So, how did you celebrate the most amazing cosmic event in 2017 – at least in our infinitesimal part of the solar system? If you’re outside the United States, it probably wasn’t very exciting. If you were outside the zone of totality, it may have been almost as ‘unexciting.’ I reside in the 75% eclipse zone, but I thought it was still pretty cool.
Because I didn’t plan far enough ahead to get my hands on a pair of solar eclipse glasses (though I am registered to vote, so that more than makes up for it), I was unable to look directly at the sun. But being as I’m leery of ever looking at the sun for any reason, I might have chickened out anyway.
Like most of you, I’m sure, I watched coverage of the eclipse on television in sync with my laptop – didn’t want to miss a thing! Lots of spectacular images have been and are being shared. Here’s a few of mine which are nowhere near spectacular or breathtaking or share-worthy really, but I think they’re a little bit nifty.
One of the things you might notice, if you listen while you watch, is the disappearance of the singing cicadas as the sky grows darker. As if on cue, the frogs behind my house started croaking. Unfortunately, I don’t appear to have caught their froggy chorus in any of my pictures. I think they caught on quicker than the cicadas and went back to sleep.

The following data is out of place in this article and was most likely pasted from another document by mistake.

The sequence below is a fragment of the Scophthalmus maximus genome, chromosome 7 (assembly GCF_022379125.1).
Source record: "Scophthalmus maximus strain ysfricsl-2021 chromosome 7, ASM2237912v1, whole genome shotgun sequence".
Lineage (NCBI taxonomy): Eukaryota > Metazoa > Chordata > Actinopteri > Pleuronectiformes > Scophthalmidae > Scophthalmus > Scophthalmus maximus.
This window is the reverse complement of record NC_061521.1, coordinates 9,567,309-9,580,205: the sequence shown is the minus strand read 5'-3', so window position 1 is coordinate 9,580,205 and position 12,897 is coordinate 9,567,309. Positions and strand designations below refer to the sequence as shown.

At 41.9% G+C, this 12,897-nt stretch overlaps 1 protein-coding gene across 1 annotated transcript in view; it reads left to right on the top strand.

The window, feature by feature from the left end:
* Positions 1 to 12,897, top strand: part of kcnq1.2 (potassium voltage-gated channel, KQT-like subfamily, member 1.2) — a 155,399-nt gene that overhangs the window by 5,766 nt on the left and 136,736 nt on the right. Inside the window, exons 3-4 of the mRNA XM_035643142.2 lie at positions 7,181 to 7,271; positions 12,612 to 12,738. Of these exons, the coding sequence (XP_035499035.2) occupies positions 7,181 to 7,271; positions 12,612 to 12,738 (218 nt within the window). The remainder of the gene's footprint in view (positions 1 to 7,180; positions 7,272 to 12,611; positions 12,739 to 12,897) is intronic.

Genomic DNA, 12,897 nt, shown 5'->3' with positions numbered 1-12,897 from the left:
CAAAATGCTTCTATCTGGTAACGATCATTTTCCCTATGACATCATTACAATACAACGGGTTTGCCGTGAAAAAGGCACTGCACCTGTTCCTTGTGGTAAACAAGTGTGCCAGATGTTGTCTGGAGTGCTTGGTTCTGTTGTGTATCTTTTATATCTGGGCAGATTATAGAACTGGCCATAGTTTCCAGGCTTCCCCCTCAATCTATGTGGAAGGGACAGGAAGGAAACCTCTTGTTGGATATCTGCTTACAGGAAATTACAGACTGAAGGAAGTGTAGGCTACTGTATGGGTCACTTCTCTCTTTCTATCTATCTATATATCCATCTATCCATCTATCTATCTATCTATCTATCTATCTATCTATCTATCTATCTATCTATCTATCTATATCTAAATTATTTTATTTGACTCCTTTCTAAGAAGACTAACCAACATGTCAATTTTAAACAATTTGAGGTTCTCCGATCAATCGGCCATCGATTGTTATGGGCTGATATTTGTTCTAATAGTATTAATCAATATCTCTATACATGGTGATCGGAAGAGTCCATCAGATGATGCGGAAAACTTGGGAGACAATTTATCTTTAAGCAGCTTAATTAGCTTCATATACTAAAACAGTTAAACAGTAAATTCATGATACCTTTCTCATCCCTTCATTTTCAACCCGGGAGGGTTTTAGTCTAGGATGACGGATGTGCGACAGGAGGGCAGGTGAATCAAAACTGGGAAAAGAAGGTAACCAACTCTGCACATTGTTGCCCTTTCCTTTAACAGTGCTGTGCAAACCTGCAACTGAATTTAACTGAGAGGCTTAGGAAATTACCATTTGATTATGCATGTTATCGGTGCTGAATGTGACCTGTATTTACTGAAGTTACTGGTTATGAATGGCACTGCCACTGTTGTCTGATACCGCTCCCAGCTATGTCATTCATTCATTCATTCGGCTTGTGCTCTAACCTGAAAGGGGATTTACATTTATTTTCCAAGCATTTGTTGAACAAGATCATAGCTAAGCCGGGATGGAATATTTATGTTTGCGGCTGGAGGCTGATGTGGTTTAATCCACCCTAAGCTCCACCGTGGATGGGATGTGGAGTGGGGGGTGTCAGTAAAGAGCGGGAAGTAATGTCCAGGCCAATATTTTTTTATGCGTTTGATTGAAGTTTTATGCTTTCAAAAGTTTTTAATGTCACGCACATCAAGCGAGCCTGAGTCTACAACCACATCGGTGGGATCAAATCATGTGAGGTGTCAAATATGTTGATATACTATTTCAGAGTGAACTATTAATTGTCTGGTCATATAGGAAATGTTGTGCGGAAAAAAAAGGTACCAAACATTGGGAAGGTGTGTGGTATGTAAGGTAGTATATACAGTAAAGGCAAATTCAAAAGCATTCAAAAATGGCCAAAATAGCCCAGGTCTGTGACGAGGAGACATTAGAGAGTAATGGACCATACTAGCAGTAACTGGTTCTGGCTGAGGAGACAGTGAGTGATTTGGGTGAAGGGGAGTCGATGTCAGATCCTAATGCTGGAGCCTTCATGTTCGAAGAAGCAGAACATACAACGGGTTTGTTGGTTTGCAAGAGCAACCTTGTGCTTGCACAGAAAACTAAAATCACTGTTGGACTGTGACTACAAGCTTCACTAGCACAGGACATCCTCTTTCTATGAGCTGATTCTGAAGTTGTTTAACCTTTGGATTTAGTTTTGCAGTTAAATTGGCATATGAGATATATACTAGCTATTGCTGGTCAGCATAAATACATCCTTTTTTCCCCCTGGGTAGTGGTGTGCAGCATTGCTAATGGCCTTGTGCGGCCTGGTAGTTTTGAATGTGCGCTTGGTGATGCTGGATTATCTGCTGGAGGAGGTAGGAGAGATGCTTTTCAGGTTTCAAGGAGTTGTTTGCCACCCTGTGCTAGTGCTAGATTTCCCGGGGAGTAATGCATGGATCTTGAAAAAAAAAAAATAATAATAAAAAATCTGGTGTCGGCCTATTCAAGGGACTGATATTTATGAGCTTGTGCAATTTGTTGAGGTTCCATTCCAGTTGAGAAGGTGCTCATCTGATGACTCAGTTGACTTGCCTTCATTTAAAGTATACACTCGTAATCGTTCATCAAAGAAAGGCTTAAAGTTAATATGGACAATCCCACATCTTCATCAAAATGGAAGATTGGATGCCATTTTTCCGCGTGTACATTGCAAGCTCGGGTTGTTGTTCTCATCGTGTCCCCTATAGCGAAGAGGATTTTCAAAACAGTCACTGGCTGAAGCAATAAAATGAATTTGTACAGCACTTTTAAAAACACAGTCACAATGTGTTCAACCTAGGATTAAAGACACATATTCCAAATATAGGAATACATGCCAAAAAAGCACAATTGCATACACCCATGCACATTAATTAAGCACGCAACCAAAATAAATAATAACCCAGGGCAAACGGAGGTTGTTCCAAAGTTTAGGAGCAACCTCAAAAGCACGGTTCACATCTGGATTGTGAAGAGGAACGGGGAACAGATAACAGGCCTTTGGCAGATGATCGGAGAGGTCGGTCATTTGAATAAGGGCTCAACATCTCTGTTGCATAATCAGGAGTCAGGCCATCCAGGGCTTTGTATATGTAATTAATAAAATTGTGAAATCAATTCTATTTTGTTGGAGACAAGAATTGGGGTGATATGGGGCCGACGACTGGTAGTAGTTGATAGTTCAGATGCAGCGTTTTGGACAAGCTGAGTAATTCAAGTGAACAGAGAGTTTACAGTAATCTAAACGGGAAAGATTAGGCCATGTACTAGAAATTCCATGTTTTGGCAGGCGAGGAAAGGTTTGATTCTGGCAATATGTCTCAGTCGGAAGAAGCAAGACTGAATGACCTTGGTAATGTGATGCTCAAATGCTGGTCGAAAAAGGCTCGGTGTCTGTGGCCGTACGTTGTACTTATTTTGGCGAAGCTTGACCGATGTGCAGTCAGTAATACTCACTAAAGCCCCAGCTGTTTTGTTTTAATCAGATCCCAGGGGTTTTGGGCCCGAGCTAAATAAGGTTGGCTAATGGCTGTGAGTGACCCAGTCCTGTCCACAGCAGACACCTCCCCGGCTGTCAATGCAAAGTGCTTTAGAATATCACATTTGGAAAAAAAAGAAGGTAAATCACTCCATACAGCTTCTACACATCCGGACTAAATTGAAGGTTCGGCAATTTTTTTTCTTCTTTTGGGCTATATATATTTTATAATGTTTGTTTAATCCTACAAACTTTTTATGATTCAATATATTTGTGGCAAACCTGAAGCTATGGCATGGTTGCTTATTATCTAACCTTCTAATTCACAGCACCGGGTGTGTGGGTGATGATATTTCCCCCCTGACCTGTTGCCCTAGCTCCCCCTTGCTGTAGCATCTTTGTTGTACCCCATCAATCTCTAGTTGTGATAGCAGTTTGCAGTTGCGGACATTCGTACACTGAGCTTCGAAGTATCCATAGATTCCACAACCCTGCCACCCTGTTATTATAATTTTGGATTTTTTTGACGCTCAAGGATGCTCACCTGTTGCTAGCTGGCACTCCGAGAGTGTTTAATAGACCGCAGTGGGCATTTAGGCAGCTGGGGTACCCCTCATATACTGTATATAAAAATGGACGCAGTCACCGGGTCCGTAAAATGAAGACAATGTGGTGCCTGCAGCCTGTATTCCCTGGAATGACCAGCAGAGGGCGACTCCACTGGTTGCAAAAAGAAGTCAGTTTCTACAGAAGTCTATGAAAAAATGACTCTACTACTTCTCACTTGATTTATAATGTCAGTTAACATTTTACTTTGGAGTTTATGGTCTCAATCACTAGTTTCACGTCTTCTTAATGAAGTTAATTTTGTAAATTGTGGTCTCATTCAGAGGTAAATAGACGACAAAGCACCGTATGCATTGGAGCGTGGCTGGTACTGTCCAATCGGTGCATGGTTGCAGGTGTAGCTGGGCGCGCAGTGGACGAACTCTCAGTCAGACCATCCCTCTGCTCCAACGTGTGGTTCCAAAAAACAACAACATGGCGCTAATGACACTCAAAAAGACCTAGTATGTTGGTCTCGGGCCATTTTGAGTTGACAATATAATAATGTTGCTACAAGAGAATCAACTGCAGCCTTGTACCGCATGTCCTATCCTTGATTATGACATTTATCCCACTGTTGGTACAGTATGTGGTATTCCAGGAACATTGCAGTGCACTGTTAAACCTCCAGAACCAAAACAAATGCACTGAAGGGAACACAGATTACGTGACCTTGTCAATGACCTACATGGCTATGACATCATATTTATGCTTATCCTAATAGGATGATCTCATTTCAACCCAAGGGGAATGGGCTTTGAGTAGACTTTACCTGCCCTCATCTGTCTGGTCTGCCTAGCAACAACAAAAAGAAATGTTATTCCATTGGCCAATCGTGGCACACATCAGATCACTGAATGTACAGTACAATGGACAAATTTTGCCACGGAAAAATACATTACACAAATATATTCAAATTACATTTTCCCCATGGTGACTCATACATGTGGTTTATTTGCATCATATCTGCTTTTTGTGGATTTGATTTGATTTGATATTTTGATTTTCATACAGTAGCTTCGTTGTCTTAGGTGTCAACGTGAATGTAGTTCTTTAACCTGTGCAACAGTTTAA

I’m curious to learn what interesting events you may have noticed during the eclipse. Did the birds stop tweeting? Did any frogs near you start croaking? Did your cat go promptly to sleep like a friend of mine reported. Of course, given it’s a cat, that’s not hard, scientific evidence of eclipse-effect.
The only effect on my dog was he kept wondering why I repeatedly stepped outside to take note of the drop in temperature. It definitely got darker and definitely got cooler for about 20 minutes, though we never achieved total eclipse.
However, the eclipse did have an interesting side effect on me. It made me kick off my shoes and do a cartwheel in the grass. Now, I haven’t done that since my age started with a ‘1.’ You can imagine I was quite a bit rusty but managed to complete three attempts … about half as good as this one:
Of course, in the process of my most amazing feat (with thankfully no one watching, so you’ll have to take my word for it), I FELT like this:
In my defense, I’m nursing a sprained ankle. Regardless of how good or bad my cartwheels may have looked to anyone else, attempting to rotate my arms and legs in a sort of circle made me feel silly and nostalgic. The eclipse reminded me of how small we all are. For a few hours, problems were set aside so we could all come together and witness a truly remarkable event. I don’t know about you, but I feel a little bit younger today.